An away win against a Real Betis side formidable at home would’ve been mightily impressive in the best of circumstances. A win given the obstacles that did not stop Rangers’ 3-2 victory in Seville last night made a historic night all the more emphatic.

Manuel Pellegrini’s side had not conceded more than one goal in a game at home all season and held plucky underdogs Real Madrid to a draw at Benito Villamarin days before. Philippe Clement’s men arrived in Spain sapped by injuries but fuelled with belief. The Belgian wanted a brave performance that did not consider the odds and got exactly that. This was a night for the ages.

Rangers did not just win in Spain last night to top their Europa League group and secure a place in the competition’s last 16 - they deserved to. Clement picked a team and game plan to attack the occasion rather than react to the hosts.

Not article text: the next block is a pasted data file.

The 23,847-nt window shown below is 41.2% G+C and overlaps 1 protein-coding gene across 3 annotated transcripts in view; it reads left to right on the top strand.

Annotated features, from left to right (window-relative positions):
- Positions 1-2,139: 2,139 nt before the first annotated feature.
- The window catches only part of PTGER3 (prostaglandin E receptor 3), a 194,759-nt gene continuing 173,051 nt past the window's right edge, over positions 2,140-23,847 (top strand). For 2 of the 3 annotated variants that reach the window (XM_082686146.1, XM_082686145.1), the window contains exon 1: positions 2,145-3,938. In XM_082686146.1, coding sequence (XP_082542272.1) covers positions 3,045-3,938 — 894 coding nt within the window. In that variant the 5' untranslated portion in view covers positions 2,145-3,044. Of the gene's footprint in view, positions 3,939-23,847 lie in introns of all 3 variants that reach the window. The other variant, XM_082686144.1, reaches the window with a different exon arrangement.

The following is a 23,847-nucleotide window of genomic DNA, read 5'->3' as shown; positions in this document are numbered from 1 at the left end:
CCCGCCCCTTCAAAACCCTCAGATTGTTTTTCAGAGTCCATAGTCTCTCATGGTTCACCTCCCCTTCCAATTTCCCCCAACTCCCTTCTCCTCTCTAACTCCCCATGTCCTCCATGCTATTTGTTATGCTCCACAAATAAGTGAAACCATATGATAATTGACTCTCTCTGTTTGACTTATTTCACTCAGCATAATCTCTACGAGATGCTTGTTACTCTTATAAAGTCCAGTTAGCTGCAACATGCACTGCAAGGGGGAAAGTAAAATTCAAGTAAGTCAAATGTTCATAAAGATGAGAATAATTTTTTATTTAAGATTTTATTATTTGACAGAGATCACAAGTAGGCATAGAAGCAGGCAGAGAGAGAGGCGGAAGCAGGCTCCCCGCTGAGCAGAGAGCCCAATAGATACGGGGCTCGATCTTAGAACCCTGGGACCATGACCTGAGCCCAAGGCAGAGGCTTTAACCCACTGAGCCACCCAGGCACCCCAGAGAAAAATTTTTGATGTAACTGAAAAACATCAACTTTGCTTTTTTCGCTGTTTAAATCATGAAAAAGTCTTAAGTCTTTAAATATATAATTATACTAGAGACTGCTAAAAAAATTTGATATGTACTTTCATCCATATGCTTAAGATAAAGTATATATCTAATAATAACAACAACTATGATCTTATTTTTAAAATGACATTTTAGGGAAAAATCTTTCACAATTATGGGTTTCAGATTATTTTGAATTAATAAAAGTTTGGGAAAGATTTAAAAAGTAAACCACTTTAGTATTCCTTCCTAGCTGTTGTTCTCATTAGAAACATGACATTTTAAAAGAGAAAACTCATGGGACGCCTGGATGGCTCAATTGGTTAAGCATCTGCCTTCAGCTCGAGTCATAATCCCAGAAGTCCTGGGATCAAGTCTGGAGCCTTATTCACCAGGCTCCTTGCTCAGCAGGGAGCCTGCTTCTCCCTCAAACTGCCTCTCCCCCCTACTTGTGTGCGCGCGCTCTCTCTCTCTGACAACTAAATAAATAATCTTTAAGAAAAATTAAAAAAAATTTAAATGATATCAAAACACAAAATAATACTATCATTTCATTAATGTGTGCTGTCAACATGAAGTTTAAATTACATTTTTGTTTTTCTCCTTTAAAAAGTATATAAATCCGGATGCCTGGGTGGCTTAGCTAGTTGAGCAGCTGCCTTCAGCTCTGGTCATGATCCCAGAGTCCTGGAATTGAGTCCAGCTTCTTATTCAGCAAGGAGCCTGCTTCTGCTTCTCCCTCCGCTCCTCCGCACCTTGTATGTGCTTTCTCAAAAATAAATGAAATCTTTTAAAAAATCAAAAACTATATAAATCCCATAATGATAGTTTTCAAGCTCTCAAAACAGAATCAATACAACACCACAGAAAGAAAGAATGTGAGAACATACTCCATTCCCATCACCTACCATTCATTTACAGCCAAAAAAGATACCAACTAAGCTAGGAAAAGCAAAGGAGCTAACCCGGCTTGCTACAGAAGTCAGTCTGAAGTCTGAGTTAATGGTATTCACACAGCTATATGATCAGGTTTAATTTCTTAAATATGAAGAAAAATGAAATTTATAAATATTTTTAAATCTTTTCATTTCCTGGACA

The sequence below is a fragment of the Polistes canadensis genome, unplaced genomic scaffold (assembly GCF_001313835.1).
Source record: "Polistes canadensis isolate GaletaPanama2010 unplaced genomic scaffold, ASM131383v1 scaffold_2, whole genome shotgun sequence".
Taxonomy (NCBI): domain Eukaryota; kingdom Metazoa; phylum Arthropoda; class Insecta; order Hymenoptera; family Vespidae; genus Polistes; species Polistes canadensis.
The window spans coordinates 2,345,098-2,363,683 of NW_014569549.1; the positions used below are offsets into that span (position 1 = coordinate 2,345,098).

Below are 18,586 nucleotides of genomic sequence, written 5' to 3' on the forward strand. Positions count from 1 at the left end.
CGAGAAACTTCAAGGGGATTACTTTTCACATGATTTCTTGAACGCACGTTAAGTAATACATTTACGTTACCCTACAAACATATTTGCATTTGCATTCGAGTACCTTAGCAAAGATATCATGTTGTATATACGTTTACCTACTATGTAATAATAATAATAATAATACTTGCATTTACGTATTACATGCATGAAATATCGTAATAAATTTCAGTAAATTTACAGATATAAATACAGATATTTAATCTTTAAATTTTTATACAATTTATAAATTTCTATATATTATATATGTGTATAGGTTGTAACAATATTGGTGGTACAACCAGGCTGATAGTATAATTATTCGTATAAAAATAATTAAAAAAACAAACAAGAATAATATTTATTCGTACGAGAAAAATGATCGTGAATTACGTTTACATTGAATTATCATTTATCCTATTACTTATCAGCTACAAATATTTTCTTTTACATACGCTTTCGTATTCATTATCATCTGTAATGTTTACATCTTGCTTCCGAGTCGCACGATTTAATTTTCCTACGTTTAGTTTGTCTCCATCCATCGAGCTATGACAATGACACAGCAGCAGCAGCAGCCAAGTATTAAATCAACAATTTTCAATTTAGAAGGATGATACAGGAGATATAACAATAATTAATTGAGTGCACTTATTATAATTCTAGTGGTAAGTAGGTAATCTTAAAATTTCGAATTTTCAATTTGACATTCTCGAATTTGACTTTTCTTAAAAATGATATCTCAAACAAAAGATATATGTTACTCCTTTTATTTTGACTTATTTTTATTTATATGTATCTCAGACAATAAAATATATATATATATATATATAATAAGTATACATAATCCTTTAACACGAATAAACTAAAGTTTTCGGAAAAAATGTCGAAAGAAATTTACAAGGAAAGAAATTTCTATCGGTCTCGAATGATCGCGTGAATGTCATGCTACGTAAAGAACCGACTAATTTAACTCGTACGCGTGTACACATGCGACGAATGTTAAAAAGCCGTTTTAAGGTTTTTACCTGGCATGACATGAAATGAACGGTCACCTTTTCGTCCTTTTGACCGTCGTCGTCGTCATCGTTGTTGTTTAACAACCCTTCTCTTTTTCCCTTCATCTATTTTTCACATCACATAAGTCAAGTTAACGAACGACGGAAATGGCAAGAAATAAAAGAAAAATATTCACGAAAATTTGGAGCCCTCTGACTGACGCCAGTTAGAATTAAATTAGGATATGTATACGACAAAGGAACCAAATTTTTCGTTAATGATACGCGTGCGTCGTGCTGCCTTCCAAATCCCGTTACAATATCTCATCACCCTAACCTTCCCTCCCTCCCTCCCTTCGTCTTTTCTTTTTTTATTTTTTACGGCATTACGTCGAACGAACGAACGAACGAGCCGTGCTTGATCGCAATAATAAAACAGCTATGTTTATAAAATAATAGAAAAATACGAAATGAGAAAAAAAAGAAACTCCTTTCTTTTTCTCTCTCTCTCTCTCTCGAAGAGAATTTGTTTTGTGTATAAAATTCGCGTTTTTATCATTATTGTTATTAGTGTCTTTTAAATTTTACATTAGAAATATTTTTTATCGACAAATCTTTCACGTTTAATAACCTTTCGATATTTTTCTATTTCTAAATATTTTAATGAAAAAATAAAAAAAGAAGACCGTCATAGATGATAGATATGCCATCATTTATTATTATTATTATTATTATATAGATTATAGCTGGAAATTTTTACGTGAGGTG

Although Betis twice struck the woodwork and enjoyed a spell of pressure after their equaliser which threatened to grab hold of this game’s outcome, it was the visitors who shaded the xG 1.7 to 1.59, thanks in large part to set-pieces. The hosts may well have created a greater number of opportunities, but not a greater value of chance. This was a win that borrowed a dose of luck in stages as opposed to relying on good fortune throughout.

“I want to see a team of winners, that never gives up, a team where everyone is involved, starting or not starting,” Clement reflected after the game in his press conference.

“That’s what they did today. They played a big game. I said before I wanted to see a brave team, not one who only wants to defend but a team that was brave on the ball, playing our football and they did.”